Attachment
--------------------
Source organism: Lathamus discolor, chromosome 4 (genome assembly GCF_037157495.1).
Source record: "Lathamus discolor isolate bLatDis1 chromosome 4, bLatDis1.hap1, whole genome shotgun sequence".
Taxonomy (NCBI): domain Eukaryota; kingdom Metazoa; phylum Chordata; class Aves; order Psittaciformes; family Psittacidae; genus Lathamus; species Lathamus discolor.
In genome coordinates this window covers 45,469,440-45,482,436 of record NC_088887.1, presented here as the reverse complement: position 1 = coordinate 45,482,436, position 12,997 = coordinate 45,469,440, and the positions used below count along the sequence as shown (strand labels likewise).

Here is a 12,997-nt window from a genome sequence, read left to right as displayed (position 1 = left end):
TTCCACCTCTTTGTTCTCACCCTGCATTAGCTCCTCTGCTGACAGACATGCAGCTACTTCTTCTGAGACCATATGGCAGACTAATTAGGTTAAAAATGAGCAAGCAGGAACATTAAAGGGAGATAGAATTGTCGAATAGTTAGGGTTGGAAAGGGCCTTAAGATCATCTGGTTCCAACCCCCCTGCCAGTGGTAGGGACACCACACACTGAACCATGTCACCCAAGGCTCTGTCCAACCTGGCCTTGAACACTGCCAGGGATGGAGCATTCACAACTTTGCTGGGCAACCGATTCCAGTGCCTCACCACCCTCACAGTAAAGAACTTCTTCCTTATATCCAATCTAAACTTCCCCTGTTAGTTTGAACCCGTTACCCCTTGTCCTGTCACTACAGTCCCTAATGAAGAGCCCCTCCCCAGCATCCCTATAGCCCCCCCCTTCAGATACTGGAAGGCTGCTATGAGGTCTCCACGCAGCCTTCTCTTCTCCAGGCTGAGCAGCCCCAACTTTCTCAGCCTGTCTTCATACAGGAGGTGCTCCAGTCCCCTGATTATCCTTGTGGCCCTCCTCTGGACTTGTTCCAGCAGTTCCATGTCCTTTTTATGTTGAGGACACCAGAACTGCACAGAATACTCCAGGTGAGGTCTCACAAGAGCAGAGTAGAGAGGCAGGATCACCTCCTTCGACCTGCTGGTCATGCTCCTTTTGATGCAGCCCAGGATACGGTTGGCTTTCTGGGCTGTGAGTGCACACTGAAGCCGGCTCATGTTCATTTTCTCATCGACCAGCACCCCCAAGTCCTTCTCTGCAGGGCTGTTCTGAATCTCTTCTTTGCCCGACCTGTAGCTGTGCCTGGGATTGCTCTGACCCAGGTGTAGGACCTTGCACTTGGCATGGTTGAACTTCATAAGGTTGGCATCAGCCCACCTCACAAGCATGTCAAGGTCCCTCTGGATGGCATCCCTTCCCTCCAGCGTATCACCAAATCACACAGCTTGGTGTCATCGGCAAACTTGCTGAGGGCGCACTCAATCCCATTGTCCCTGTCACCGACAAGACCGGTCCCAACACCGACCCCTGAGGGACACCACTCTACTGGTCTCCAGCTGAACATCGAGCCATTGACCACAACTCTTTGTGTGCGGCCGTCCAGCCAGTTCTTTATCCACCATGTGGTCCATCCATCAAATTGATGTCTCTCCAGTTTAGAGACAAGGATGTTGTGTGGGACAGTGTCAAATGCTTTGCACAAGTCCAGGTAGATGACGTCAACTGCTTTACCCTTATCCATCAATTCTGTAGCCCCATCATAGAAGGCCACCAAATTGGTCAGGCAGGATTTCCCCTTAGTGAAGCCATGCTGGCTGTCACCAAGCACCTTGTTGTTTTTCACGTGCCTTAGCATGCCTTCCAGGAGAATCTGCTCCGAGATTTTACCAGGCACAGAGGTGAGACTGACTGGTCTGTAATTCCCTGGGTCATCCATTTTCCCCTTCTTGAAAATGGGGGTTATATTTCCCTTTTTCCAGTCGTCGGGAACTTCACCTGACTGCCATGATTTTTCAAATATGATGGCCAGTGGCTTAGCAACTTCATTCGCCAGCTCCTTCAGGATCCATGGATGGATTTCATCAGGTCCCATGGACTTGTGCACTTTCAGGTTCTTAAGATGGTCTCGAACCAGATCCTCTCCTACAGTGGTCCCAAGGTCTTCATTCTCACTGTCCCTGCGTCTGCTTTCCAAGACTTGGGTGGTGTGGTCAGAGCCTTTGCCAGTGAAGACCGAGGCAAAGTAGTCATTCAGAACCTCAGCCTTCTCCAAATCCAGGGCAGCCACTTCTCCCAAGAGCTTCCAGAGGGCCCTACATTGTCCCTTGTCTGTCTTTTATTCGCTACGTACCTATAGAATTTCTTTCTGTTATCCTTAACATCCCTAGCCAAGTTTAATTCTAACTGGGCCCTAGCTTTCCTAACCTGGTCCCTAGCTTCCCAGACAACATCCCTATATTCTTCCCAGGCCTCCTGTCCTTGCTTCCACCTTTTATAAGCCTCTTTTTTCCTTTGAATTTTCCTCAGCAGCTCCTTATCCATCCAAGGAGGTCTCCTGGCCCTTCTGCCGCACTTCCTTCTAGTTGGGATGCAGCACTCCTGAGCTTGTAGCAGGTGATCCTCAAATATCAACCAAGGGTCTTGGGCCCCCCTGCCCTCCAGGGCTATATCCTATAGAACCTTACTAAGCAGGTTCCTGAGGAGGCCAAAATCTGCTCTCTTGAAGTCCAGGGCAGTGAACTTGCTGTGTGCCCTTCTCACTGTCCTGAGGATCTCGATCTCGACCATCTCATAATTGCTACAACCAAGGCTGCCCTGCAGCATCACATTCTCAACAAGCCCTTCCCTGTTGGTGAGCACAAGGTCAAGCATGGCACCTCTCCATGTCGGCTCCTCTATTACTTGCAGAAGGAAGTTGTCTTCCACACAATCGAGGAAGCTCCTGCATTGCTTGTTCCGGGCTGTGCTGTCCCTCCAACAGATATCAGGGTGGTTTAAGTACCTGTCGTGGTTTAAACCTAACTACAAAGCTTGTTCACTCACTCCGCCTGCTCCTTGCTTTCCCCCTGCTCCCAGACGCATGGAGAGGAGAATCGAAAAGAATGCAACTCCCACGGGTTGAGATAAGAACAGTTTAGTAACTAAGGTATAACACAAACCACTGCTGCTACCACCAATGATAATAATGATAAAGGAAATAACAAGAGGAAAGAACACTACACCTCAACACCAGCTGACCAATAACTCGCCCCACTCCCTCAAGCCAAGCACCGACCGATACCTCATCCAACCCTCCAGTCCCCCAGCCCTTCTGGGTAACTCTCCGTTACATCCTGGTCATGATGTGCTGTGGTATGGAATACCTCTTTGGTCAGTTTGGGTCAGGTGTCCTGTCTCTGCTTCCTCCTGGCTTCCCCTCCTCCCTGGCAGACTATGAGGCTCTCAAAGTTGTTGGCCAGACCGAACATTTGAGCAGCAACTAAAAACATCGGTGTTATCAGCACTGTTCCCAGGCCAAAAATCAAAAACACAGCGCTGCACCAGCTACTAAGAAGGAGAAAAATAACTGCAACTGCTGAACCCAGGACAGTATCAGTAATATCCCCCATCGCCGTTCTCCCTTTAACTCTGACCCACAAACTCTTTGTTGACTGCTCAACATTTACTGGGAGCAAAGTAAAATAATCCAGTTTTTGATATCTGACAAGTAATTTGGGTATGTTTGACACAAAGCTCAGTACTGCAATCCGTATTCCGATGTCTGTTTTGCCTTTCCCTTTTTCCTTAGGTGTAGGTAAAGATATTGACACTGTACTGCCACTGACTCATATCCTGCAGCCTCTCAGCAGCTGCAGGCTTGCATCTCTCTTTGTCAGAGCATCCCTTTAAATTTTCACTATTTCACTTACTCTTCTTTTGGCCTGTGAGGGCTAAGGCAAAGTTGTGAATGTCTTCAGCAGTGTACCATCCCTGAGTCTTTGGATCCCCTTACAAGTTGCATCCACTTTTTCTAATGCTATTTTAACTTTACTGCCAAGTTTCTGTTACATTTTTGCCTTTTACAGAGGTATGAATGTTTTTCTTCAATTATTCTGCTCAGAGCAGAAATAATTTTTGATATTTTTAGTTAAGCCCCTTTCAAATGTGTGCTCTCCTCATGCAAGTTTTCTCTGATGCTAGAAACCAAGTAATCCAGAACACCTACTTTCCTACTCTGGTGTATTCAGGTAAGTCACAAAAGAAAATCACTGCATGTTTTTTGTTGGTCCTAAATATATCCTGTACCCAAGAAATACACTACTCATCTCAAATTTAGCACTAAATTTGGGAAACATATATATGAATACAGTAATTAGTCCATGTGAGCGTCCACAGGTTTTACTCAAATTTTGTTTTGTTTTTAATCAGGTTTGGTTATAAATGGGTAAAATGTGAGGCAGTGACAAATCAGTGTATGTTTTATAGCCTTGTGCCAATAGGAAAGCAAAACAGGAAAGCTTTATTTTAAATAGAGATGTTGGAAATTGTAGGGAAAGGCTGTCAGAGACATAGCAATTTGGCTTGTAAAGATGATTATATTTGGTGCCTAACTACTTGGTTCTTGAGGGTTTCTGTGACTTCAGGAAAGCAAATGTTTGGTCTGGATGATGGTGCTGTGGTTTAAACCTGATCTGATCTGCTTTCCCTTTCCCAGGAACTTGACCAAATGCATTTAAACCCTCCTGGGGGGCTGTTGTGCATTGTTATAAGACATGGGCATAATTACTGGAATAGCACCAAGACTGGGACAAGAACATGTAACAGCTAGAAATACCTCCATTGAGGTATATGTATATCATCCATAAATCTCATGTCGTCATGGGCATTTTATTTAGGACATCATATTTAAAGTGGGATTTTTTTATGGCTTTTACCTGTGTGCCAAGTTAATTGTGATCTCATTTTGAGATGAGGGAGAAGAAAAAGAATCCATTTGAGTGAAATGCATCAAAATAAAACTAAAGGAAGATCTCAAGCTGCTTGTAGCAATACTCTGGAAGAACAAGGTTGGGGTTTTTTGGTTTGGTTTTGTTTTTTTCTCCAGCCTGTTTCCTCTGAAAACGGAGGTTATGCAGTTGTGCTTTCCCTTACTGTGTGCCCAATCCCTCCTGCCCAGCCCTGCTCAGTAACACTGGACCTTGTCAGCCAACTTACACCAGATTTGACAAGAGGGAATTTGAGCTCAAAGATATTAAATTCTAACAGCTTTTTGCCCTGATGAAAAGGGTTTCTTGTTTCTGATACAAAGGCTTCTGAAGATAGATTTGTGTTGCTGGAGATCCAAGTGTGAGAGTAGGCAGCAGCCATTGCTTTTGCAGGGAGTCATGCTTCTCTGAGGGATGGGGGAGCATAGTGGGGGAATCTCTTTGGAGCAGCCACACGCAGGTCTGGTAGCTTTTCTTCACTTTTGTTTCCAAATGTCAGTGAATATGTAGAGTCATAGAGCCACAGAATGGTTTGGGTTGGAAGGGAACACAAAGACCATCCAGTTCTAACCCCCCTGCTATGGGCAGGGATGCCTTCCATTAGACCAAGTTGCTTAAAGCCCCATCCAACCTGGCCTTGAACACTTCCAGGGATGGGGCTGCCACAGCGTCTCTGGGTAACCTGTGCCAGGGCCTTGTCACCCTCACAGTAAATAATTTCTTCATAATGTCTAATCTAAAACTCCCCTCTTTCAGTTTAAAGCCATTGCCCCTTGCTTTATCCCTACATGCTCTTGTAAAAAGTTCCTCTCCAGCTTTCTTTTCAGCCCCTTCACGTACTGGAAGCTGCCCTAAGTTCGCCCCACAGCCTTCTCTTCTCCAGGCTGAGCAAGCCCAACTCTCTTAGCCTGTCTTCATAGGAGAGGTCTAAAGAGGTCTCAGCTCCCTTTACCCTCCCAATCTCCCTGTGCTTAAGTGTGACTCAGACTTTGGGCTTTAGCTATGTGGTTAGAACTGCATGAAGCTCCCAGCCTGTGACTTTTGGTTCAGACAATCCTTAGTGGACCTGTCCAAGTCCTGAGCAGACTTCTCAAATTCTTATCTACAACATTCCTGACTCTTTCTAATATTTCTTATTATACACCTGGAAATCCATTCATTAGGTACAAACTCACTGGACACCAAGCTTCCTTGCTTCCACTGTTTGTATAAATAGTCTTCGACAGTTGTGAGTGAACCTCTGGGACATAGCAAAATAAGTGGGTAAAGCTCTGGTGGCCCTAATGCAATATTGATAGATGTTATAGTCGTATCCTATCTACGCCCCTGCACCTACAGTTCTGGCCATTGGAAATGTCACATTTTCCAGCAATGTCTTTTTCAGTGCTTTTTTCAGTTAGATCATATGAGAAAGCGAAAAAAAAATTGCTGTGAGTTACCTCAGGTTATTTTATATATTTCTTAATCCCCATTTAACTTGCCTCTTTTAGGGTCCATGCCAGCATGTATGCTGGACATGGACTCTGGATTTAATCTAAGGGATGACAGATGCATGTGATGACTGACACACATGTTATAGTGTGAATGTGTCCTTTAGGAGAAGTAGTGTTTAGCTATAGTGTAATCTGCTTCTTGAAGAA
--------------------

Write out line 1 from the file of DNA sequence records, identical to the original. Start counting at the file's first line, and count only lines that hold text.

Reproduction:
Source organism: Lathamus discolor, chromosome 4 (genome assembly GCF_037157495.1).